The thyroid is a small butterfly-shaped gland located at the front of the neck. It carries out an important role in the body’s processes, such as regulating heart rate, body weight, temperature, menstrual cycles, nervous systems and cholesterol. Thus, an overactive or underactive thyroid gland can greatly affect one’s ability to carry out basic functions.
The thyroid gland uses iodine from food we eat to make triiodothyronine (T3) and thyroxine (T4). These two hormones should be balanced as an imbalance can cause hypothyroidism (underactive thyroid) or hyperthyroidism (overactive thyroid).
Elevated cholesterol levels
Heavier than normal or irregular menstrual periods
Unintentional weight loss
Fatigue or muscle weakness
Nervousness, anxiety and irritability
Tremor, usually in the hands and fingers
Treatment for thyroid problems starts by first identifying the underlying problem and restoring the balance of thyroid hormones using medication. If you have hypothyroidism, you will need hormone replacement, while you will need medication to slow down thyroid hormone production if you have hyperthyroidism. More complex cases may require further scans or surgery to remove the thyroid gland altogether as a last resort.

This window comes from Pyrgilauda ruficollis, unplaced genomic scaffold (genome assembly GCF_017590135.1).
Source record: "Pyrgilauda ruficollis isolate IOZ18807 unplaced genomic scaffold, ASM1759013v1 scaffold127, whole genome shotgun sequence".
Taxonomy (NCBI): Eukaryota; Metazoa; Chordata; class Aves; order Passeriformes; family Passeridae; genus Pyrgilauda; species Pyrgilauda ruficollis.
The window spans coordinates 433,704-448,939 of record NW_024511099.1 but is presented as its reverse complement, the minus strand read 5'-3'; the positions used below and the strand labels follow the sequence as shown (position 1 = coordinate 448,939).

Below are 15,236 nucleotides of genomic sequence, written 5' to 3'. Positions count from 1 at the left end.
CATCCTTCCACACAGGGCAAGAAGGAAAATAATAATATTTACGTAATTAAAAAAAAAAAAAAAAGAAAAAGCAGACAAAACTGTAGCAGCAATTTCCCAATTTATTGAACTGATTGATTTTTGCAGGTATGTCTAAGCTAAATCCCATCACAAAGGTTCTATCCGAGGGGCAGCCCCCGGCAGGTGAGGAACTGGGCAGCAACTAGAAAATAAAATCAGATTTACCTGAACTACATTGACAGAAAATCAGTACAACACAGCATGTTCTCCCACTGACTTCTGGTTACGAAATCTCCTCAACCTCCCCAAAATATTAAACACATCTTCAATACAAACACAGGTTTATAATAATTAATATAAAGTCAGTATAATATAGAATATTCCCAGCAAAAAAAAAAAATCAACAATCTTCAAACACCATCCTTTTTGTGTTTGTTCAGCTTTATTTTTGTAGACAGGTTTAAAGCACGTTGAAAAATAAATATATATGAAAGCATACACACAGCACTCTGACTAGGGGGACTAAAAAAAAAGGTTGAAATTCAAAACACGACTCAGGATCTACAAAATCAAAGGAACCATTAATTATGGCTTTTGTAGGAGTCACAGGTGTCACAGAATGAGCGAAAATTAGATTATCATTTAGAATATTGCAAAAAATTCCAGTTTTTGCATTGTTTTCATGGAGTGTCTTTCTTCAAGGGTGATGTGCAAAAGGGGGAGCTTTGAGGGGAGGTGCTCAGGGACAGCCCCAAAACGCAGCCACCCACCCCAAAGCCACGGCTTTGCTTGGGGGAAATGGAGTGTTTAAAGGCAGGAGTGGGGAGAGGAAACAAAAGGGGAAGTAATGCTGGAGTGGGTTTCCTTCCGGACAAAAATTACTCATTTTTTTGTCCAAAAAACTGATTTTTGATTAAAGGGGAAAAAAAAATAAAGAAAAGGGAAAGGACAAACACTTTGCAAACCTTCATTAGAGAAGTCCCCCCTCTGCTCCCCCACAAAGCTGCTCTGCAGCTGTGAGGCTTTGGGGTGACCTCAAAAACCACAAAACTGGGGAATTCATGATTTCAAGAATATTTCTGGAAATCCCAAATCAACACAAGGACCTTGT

If hypothyroidism is not managed properly, it may lead to cardiovascular problems such as heart failure, renal complications, infertility, muscle weakness or nerve injury and increase the risk of miscarriage during pregnancy.
If hyperthyroidism is not managed properly, you may experience heart problems, brittle bones, eye problems, red and swollen skin and thyrotoxic crisis.
Suffering caused by negligence or inadequate management of thyroid conditions and additional healthcare costs in the event of health complications can be avoided by taking charge of your chronic condition and actively seeking treatment to keep it well-managed.